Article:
Thursday, May 30, 2002

Last fall and winter, it was a staple of "warblogger" rhetoric that comparisons between operations in Afghanistan and the quagmire of Vietnam were bogus; that what we had in Afghanistan was an operation of limited scope (roll up al-Qaeda and eliminate its support), whose success was clear for all to see. And if anyone disputed that, well, it must be western self-hatred.

With that in mind, two recent headlines:

First, "Taliban rule as darkness descends". In other words, they'rrree baaaaaack.

Remember that a key to the remarkably quick success at ousting the Taliban was the remarkable willingness of their troops and regional commanders to switch sides --- they didn't seem to have any loyalty at all to the Taliban regime. Well, the people there don't seem to have any more loyalty to what followed:

THE villagers of Darwazagi are used to unexpected visitors. American, Australian and Canadian troops have all passed through and they are greeted with polite smiles and offers of hospitality.

"Have you seen any al-Qaeda or Taliban fighters," they ask. The Pathan tribesmen shake their heads and watch as the Allied troops leave.

After dark, a motorbike with its headlight extinguished roars into the village as a Taliban official arrives for an evening of meetings and instruction of the faithful.

If a patrol arrived, the mullah would melt into the hills before returning to sanctuary in Pakistan. The villagers would say nothing. The soldiers might ask the villagers if they had received any visits. They would almost certainly say no.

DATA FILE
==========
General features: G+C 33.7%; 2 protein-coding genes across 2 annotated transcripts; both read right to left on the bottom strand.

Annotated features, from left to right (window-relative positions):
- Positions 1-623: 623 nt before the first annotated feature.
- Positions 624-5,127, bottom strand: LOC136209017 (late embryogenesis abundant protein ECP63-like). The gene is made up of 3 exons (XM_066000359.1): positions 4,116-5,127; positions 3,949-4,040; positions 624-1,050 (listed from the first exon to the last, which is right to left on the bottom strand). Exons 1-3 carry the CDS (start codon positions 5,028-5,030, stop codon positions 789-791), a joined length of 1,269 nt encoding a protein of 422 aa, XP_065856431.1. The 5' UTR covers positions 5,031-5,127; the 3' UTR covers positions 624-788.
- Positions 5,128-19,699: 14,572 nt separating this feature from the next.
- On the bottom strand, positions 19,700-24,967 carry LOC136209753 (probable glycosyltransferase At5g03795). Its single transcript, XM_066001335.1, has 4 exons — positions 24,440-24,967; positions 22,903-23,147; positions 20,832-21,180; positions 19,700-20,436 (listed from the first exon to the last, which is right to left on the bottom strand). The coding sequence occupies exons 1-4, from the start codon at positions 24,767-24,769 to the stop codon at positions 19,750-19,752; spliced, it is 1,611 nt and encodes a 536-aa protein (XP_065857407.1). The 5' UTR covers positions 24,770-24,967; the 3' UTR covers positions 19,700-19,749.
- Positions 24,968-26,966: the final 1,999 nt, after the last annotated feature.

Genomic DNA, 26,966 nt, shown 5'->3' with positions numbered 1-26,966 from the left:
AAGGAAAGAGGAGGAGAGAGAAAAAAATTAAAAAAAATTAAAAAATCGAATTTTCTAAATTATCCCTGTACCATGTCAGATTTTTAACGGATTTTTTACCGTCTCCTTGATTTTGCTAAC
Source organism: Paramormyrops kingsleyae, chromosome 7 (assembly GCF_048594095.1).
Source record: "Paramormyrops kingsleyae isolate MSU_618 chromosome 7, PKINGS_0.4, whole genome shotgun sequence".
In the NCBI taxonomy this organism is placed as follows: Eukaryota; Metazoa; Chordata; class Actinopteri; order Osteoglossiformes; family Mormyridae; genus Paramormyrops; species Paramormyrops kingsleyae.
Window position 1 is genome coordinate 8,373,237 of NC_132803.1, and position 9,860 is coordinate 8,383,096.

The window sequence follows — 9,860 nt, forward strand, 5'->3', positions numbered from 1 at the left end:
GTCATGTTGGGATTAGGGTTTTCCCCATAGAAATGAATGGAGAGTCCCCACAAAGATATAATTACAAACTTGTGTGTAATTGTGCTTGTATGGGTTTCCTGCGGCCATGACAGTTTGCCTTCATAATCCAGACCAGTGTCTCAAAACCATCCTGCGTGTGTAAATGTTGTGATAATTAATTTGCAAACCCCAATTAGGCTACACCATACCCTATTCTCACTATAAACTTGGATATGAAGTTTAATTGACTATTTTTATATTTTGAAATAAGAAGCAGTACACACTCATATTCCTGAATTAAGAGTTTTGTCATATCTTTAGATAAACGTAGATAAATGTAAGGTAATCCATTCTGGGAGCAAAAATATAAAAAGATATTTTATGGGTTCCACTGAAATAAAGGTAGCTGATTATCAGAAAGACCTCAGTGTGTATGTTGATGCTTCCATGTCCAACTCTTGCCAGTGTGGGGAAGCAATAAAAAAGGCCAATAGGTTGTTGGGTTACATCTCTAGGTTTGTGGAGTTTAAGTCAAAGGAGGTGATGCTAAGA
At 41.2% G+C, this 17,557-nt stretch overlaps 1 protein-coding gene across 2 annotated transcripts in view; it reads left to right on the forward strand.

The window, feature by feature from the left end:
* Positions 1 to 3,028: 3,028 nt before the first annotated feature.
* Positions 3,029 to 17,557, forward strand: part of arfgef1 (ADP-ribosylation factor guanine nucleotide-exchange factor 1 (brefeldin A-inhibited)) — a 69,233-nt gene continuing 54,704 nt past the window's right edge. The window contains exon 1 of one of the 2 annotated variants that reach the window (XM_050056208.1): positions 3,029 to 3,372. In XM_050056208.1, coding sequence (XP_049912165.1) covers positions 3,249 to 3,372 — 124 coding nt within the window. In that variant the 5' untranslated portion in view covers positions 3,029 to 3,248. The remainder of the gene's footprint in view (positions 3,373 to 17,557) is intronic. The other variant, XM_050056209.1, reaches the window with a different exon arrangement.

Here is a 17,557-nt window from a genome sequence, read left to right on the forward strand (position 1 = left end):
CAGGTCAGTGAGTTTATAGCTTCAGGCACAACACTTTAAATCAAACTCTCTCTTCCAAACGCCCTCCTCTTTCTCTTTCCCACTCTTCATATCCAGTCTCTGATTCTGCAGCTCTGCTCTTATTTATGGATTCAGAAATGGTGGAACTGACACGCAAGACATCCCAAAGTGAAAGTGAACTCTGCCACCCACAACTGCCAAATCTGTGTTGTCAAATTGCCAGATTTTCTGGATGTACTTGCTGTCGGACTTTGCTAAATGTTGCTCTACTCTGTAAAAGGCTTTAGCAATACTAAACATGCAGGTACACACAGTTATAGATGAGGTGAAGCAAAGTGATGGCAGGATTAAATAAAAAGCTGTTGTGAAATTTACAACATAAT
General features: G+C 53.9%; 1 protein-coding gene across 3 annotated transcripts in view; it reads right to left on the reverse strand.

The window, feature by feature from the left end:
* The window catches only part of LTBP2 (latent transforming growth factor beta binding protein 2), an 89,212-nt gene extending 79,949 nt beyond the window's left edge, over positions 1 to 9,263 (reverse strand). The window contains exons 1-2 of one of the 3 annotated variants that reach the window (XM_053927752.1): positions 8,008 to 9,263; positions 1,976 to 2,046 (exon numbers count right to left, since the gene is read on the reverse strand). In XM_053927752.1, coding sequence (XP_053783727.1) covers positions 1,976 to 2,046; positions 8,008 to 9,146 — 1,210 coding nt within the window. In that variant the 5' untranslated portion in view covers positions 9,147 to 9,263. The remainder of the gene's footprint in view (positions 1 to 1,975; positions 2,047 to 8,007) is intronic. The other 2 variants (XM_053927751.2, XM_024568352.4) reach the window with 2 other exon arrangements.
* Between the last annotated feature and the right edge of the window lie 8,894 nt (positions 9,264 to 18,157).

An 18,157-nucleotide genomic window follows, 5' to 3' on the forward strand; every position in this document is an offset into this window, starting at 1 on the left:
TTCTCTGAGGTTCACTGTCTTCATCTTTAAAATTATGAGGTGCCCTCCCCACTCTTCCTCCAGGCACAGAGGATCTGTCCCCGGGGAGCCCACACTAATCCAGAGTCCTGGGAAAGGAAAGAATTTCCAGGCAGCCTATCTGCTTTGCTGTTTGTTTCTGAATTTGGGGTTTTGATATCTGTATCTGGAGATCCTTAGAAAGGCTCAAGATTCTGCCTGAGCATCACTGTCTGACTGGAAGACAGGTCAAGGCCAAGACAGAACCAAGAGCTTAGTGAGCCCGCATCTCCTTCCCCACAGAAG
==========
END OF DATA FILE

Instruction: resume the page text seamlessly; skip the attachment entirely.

Then again, the Bush administration's hard-nosed grown-up aversion to touchy-feely stuff like "nation building" might have something to do with that:

Other Afghans, who once held out high hopes for change with the arrival of the new foreign "invaders" have been simply disappointed that there has been little or no improvement for the local population. Even the Russians, many of them contend, provided more benefits to the villagers here.

Haji Sher Khan, a chief in a nearby district who works out of a building that once served as Afghan King Zaher Shah's hunting lodge, said: "When the US troops arrived, we were so happy to see them that our people stood in line to greet them, but since then we have seen nothing but their hunt for al-Qaeda."

As might the United States' continued inability to deal with asymmetric warfare, particularly at night (even though night fighting is supposed to be an American strength):

"They are like cockroaches," complained US Major Brian Hilferty. "They won't operate in the open where we can catch them, but only come out at night."

No parallels to Vietnam here.

But so far, that's just the Taliban, exploiting local instability and the resurgence of local warlords for the sake of their own propaganda, which is how they came to power in the first place. What of al-Qaeda?

Which brings us to another headline which recently caught my eye: Taliban and Qaeda believed plotting within Pakistan.

But one of the Bush administration's early coups was getting the Pakistani government to promise in helping to root them out from its territory --- even the tribal border region with Afghanistan, which they don't ordinarily claim to control. Provided that they aren't preoccupied with other things, of course.

(One of the keys to that deal, on the other hand, was a promise of increased access to American markets, particularly in textiles. But the grownups in the Bush administration reneged on that, raising tariffs, because the deal was less important than protecting some Carolina Congressmen. Gee, do you think we could offer more trade assistance as an incentive in trying to cut some kind of deal with India?)

Is this Vietnam? No. But the job's not finished, and shows no signs of wrapping up anytime soon. The appearance of a quick, smashing success in this conflict was, at least in part, an illusion. And even if there weren't regional complications like Kashmir, it would still show signs of getting a whole lot messier...

(Scotsman link via Grim Amusements).


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